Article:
The Contagious Diseases Acts were passed in the 1860s to protect the sexual health of the army and navy. In designated areas – in Ireland the Curragh, Cork, and Queenstown – a woman suspected of being a prostitute could be sent for compulsory medical examination and, if suffering from venereal disease, for compulsory treatment, before returning to work. Feminists opposed the double standards that targeted the women but not the men. Here too action in Ireland was part of an English-led campaign. The issue was challenging as respectable women were not supposed to know much about sex or prostitution, still less make public speeches about them. But they did and eventually the acts were repealed in 1886.
Action regarding education and the vote developed in the context of political developments in Ireland. High schools and colleges for girls and women to provide higher standards and better teachers were established. These included the Ladies Collegiate School, later Victoria College, in Belfast in 1859, and Alexandra College in Dublin in 1866.
Irish feminists made major breakthroughs by successful lobbying to have the provisions of the 1878 Intermediate Education Act and the 1879 University Act extended to girls and women. The first opened the Intermediate Education Board’s public examinations to girls’ schools as well as boys’, encouraging higher standards and a wider range of subjects. The second gave women access to degrees in the new Royal University, an examining and degree-awarding body that did not require attendance at specified institutions. By 1908 courses and degrees in all Irish universities were open to women.
Action on the parliamentary vote began in the 1860s. Isabella Tod founded the North of Ireland Women’s Suffrage Society in 1872-3, and Anna and Thomas Haslam the Dublin Women’s Suffrage Association (DWSA) in 1876.
Suffragists aimed at having amendments added to legislation extending the vote to widening categories of men, or at legislation solely for women’s suffrage. In 1896, in the area of local government, Irish women won eligibility for election as Poor Law Guardians, and under the 1898 Local Government Act they gained the vote for all the new councils and eligibility for election to all except county and borough councils. To build on these achievements the DWSA changed its name to The Irish Women’s Suffrage and Local Government Association (IWSLGA). The parliamentary vote remained elusive, and became the central feminist campaign in the early 20th century.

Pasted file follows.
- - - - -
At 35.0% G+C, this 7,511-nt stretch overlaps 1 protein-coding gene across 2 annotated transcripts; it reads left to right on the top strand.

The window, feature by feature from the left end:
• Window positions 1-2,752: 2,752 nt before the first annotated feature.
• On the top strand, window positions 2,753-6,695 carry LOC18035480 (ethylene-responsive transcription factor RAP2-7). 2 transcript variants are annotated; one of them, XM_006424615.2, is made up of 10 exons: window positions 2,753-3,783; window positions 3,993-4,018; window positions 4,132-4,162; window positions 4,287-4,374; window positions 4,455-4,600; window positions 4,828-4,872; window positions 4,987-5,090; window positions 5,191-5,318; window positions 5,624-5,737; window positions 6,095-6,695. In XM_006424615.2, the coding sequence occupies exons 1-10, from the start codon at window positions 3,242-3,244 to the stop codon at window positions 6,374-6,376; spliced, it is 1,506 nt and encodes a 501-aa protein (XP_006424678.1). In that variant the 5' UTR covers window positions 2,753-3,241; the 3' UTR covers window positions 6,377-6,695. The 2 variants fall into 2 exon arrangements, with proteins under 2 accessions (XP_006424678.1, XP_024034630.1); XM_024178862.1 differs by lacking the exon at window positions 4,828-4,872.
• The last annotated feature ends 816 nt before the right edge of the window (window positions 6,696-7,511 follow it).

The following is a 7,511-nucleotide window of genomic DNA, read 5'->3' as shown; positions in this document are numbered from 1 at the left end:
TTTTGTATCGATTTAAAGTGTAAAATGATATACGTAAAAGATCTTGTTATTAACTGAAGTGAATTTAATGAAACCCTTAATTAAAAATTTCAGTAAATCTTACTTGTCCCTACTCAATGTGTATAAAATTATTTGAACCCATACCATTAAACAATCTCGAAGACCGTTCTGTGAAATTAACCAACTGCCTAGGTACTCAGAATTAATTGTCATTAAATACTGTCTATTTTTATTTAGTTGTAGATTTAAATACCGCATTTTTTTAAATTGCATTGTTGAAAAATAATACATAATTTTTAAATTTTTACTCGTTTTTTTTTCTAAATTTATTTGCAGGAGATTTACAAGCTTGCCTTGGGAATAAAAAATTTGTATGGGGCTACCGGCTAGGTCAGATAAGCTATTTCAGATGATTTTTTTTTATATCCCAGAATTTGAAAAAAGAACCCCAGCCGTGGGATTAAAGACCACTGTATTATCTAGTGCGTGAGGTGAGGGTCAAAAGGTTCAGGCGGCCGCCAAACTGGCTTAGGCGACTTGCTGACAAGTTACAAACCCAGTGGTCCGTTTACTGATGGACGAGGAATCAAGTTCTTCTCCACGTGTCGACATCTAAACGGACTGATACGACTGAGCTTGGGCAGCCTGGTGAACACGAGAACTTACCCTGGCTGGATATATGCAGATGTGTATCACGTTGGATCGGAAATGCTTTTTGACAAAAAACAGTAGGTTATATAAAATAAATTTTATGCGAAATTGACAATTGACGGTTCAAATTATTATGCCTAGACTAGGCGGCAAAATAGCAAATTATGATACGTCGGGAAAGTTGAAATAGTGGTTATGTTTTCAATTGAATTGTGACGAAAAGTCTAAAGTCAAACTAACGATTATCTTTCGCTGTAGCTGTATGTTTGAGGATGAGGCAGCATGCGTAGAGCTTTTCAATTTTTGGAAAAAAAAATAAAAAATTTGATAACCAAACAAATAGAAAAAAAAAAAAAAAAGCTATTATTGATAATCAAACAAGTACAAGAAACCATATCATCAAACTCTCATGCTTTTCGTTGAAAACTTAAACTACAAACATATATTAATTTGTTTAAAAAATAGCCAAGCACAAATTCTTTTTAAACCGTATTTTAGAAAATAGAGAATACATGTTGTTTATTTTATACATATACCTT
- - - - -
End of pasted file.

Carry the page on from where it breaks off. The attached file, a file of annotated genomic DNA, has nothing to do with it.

By this time the international suffrage movement was growing and becoming more assertive. Some suffragists, frustrated by the failure of constitutional methods, turned to civil disobedience, and some finally to physical violence. “Suffragettes” was the name given to the militants.
In Ireland more nationalist and Catholic women became active feminists. They were themselves increasingly active in the political and cultural revival, and had benefited from the pioneers’ achievements. As Home Rule became a likely eventuality, suffrage interacted with the growing tension between nationalism and unionism. Some suffragists were unionist in sympathy and some nationalist. New organisations appeared, most strictly constitutional in method. Nationalist feminists faced the question: “Nation first or suffrage first.” Should they campaign for UK suffrage legislation or put suffrage on hold until Home Rule was achieved, relying on Irish men to then give women the vote?
The largest groups included the long-established IWSLGA, non-party and constitutional, and the Irish Women’s Franchise League (IWFL), founded in 1908 by Hanna Sheehy Skeffington and Margaret Cousins, nationalist in sympathy and prepared to be militant. Its newspaper The Irish Citizen (1912-20) became a forum for feminist thinking. Its motto echoed the aims expressed by Isabella Tod 40 years earlier: “For men and women equally the rights of citizenship; from men and women equally the duties of citizenship.”
In its pages the same holistic view of feminist aims continued; personal development linked to the belief that women would use the vote to help create a fairer, more caring society, and a general opposition to war as a solution to disputes. A strong pacifist strand included opposition to any use of physical force, and opposition with exceptions in the case of a just war or a just rebellion.
When the Home Rule Bill was introduced in parliament in 1912 both nationalist and unionist suffragists wanted any future Irish parliament to include votes for women. The Irish Parliamentary Party (IPP) was lobbied to introduce a suffrage amendment to the bill. Individual members of the IPP had generally supported women’s rights, but now John Redmond, afraid of jeopardising Home Rule, and himself anti-suffrage, refused and also prevented IPP support for a limited suffrage bill. The IWFL responded by breaking windows in Government Buildings.
Suffragette militancy in Ulster reached higher levels of violence during 1913 and 1914. In the north most suffragists supported unionist opposition to any imposition of Home Rule on Ulster. Angered by Redmond, they were further enraged when Sir Edward Carson reneged on an undertaking to include women’s suffrage in a provisional Ulster Unionist government.